10. Social power in human interactions refers to the ability to do what one wants without interference from others, to exert influence on others, and to avoid being influenced. Five bases of power are traditionally recognized: coercive power, legitimate power, reward power, expert power, and referent power. Dominance refers to the communication behaviors that are effective in exerting power and influence. Physical fighting ability rarely determines dominance in human societies, but taller height and deeper voice pitch do contribute to the perception of dominance. For most power bases, dominance is communicated by gestures of confidence, relaxed and open body postures, and conversational control. Turn-taking in conversations is managed by a set of regulators, including patterns of intonation, gazing, and body language that two people employ unconsciously to avoid speaking at the same time.
  11. Deception is widespread in human interactions. Although people tend to believe the nonverbal cues and signals over verbal messages when information from the two sources is contradictory, nonverbal signals can also be used deceptively. Some facial expressions are difficult to fake, and true emotions may leak out in the form of fleeting microfacial expressions. There are two forms of smiling, the truly felt Duchenne smile and the social smile, distinguished by the eye and cheek components of the display. Duchenne smiling appears to be honestly related to altruistic intentions. Liars give deceitful or misleading verbal information to improve their reputation, gain resources, or avoid punishment, and simultaneously attempt to manage their nonverbal signals to promote the deception. The consequences of high arousal, intense cognitive processing, and attempted control efforts from telling a concocted story often yield leaked cues of lying to discerning receivers.<.li>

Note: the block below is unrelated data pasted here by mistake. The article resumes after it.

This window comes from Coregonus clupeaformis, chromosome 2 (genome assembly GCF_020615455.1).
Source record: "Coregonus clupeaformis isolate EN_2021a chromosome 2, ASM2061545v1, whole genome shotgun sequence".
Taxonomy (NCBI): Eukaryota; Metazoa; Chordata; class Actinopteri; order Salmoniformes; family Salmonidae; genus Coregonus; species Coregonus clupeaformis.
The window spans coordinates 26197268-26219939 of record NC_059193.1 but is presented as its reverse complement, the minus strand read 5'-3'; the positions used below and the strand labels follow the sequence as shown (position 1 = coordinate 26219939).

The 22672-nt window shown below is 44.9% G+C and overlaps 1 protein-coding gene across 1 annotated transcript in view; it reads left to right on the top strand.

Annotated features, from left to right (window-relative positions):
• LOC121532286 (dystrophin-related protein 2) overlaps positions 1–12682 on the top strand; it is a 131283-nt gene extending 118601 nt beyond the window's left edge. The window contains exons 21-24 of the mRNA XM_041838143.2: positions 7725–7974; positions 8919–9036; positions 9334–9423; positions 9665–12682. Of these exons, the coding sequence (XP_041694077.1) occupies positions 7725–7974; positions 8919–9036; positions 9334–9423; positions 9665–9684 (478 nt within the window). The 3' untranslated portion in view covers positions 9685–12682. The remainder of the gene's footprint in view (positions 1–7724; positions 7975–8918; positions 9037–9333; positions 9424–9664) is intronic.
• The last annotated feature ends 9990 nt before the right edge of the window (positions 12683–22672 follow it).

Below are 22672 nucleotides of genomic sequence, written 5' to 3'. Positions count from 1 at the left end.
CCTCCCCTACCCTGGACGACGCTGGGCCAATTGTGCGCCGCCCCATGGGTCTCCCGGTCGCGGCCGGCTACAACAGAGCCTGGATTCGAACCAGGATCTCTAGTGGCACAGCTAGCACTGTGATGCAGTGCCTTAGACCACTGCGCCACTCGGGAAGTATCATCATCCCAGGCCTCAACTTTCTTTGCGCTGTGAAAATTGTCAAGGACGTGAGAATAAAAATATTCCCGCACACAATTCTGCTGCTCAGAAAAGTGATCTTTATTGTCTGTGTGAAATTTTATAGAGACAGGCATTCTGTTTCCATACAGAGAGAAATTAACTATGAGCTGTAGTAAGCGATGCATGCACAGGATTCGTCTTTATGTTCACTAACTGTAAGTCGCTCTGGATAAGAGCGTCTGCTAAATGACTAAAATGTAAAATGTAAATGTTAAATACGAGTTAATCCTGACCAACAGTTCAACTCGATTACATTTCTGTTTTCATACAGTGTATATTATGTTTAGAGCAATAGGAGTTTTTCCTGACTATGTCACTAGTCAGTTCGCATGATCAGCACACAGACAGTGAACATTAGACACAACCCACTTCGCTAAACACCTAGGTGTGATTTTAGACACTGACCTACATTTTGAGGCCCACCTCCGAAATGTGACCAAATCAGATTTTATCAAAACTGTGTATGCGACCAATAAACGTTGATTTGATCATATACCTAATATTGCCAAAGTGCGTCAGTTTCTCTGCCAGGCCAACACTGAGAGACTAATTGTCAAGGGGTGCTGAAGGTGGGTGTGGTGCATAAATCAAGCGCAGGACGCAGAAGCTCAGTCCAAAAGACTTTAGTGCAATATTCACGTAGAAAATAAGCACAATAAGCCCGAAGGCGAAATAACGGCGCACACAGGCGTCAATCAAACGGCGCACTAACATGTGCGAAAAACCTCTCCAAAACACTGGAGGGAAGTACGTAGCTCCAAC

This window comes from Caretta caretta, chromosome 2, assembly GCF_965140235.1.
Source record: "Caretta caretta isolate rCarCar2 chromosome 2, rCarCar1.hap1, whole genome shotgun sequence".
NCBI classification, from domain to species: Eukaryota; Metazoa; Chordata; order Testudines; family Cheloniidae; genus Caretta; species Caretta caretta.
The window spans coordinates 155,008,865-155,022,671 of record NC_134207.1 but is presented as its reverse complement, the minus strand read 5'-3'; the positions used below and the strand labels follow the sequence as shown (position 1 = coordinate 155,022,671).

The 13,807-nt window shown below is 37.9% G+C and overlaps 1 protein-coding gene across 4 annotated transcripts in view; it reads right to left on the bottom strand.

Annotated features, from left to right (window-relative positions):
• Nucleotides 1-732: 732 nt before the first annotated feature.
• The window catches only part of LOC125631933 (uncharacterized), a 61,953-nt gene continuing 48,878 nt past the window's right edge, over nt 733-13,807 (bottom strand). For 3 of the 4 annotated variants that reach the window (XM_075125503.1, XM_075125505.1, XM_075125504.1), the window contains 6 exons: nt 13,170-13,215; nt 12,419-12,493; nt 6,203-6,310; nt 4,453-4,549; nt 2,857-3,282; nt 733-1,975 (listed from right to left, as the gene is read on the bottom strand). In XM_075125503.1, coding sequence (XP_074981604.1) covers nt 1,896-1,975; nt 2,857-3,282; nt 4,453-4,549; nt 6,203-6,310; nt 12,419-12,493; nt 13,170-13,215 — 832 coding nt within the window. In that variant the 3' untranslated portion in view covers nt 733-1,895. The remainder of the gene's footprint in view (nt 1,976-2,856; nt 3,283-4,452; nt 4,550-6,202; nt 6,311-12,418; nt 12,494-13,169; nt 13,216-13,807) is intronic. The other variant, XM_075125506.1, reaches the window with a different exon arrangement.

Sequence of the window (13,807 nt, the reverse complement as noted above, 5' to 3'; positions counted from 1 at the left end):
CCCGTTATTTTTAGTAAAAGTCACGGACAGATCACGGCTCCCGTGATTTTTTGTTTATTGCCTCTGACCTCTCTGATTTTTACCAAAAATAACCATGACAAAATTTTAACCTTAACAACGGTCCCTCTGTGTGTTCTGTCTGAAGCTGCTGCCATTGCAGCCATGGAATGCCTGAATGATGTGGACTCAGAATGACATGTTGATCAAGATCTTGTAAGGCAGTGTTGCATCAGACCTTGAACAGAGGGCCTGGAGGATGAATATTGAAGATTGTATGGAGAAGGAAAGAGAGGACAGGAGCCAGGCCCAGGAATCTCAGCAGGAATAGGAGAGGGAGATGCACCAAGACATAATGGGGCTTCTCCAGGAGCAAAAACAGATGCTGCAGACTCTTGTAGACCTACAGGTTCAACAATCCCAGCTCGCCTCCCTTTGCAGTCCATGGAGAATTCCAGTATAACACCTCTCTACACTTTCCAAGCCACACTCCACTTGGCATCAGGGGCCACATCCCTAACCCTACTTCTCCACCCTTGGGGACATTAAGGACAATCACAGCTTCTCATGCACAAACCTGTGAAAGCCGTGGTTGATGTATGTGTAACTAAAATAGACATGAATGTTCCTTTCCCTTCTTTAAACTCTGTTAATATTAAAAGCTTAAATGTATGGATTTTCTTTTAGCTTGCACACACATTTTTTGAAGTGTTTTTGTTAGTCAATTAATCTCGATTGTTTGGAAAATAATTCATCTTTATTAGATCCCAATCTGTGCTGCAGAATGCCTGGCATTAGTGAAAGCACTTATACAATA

12. Nonverbal signals play an important role during mate attraction and courtship in humans. Humans are more sexually dimorphic than their closest primate relatives: males have greater height, more lean muscle mass and strength, more facial and body hair, and deeper voices than women. Women have fat deposits on breasts and hips, higher voices, and neotenous (youthful) facial features. Human females have lost specific signals of estrus (concealed estrus), but cues of estrus nevertheless leak out. Women show stronger preferences for slightly more masculine facial and body features when they are in the fertile phase of their cycle, but in general prefer average male features. Male facial and body characteristics most likely have been selected via intrasexual selection (male–male competition and dominance interactions) rather than via intersexual female choice. Female traits, on the other hand, have been selected primarily via intersexual male mate choice for fertile mates. The hourglass figure, a low waist-to-hip ratio in particular, is correlated with greater endocrine cycling and ovulation regularity, overall health, and ability to support fetal brain development, growth, and lactation. The initial stages of courtship in humans rely on assessments of beauty in women and resources and confidence in men, regulated by nonverbal signals such as darting glances, body postures, and touching. During the interaction phase of courtship, couples converse intimately. Men employ creative displays and seduction strategies to persuasively court the woman, while women are ambivalently interested and coy and attempt to learn about the resourcefulness, status, and paternal commitment of the man. Mate choice is thus usually mutual, except in societies where parents select mates for their offspring. Both sexes value intelligence, kindness, and a sense of humor in a long-term mate.